The Freeport Village Board has approved a budget for the new fiscal year that raises the property tax levy by 5.5 percent but averts job cuts for four employees.
The budget calls for $62.4 million in spending, up 3.1 percent from last year's adopted budget. The average house, assessed at $5,745, would pay $3,151 in village property taxes, according to budget documents.
The Friday vote came after heated debate at two meetings and a rally where scores of union members protested proposed layoffs.
The vote was 3-2 along party lines, with the Democratic majority - Mayor Andrew Hardwick, Deputy Mayor Robert Kennedy and Trustee Carmen Piñeyro - in favor. Trustees Jorge Martinez and William H. White Jr., Republicans, dissented.
Hardwick's budget message called the tax hike "unavoidable" and cited as justification the recession, new state pension costs and other expenses, and a decrease in the village's assessed value. He also blamed the "imprudent fiscal policies of the prior administration" for a $2.5-million to $3-million operating deficit. Hardwick succeeded Mayor William Glacken in April.
At the Friday meeting, White, who served during Glacken's tenure, said Hardwick's administration was partly responsible for the budget crunch because it spent more than the original 2009 budget called for. White cited the creation of three positions; salary raises for the mayor, trustees and some employees; and $500,000 in lawsuit settlement payments to developer Gary Melius.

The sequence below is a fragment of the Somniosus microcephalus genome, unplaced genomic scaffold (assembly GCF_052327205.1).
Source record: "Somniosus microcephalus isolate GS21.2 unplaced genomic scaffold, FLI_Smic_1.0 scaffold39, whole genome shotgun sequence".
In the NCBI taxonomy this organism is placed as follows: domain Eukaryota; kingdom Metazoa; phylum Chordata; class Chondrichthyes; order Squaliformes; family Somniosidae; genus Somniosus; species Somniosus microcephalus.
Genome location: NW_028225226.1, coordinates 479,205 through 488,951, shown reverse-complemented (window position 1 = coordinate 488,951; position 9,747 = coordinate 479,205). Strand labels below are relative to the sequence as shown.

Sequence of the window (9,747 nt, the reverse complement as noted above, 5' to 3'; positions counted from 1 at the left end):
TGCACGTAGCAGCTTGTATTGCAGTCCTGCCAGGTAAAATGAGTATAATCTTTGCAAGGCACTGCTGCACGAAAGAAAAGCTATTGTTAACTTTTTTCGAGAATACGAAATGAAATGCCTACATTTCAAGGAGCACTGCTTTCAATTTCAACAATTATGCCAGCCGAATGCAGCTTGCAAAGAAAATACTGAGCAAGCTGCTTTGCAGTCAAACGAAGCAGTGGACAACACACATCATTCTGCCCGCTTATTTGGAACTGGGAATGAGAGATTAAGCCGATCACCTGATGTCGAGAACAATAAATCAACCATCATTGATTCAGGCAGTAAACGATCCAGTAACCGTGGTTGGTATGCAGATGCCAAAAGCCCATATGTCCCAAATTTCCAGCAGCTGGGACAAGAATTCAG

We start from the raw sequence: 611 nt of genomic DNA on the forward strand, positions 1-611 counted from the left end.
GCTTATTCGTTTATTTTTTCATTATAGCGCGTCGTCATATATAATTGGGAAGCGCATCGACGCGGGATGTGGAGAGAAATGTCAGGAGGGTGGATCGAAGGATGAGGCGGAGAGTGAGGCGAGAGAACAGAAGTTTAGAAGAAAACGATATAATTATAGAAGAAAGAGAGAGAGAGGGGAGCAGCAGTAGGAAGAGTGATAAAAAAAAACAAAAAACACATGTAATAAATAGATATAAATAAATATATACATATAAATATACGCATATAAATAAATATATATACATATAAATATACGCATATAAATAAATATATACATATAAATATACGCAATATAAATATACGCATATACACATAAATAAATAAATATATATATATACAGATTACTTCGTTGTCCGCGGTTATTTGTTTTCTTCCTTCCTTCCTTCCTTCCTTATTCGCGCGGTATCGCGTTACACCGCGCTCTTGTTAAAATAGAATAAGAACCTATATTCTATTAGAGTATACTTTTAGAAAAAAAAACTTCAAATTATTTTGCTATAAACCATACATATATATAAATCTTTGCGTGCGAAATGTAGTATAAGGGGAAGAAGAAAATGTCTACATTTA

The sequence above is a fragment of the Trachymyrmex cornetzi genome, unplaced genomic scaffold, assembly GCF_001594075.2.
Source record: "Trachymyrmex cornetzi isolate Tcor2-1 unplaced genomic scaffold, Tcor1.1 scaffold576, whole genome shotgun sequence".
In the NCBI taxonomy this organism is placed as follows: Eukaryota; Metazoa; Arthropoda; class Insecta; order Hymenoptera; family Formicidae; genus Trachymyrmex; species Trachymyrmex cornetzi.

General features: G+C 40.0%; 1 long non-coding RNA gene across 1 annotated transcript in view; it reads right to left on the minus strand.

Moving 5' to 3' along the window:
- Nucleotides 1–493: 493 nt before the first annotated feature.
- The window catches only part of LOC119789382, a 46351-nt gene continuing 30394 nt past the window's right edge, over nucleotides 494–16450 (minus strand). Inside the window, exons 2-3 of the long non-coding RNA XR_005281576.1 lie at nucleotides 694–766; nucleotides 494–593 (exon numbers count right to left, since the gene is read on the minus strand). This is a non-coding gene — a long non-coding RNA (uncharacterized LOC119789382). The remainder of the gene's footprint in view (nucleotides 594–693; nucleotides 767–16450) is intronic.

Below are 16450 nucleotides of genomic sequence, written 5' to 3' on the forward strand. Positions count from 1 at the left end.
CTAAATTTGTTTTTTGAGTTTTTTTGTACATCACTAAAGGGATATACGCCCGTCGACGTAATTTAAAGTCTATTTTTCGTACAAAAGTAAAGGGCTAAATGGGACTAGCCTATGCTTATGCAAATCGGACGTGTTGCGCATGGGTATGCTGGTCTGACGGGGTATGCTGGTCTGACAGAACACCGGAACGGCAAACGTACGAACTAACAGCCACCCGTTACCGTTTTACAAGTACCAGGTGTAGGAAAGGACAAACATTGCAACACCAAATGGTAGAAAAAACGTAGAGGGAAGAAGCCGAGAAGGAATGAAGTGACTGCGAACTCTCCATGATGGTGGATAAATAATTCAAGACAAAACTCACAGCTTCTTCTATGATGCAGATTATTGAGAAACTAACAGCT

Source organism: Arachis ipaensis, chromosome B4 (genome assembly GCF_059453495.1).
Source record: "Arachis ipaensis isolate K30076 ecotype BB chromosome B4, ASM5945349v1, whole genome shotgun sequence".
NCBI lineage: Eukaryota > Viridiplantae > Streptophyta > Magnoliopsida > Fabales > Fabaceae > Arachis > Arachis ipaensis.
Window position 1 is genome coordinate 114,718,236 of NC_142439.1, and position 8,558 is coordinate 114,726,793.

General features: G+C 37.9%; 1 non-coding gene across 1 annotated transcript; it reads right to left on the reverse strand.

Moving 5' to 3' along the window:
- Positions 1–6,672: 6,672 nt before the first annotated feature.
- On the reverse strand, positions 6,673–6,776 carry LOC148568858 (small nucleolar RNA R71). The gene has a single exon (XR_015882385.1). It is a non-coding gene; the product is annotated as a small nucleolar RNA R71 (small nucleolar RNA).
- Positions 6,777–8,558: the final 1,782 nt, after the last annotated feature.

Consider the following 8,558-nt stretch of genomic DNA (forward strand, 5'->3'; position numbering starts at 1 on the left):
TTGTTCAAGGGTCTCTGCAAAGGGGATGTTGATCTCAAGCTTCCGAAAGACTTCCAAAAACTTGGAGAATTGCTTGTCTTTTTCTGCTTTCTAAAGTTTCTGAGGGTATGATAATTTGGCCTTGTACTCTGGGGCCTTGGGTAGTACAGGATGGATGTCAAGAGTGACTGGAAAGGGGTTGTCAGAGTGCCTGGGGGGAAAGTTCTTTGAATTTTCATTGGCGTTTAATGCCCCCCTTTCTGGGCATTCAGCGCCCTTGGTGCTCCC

White acknowledged that he voted to approve some of the raises and new positions. "The administration threatened layoffs without acknowledging that some of these fiscal issues were self-induced," he said.
Hardwick issued a statement Monday saying he was "pleased that my team voted for a budget that ends the risk of layoffs of our hardworking CSEA employees and brings fiscal stability and responsibility back to the Village of Freeport. However, I am disappointed that Trustees White and Martinez chose to make this budget a political tool and voted against it."
Village officials have said they managed to cut $3 million from the new budget, including a rollback of trustee salaries to 2008 levels and a $2,000 cut for Hardwick.
The Civil Service Employees Association and the village reached a tentative agreement on a four-year contract that freezes salaries for the first year and sets increases of 2.5 percent the next year, 3 percent in the third and fourth years.
Hardwick's budget message said the average single-family homeowner would see a tax increase of "approximately $26.66 per month," or close to $320 a year.
The tax rate is $54.86 per $100 of assessed valuation, up from $51.03 last year. Based on a home assessed at $5,745 in both years, taxes would increase by roughly $220.
The budget goes into effect March 1.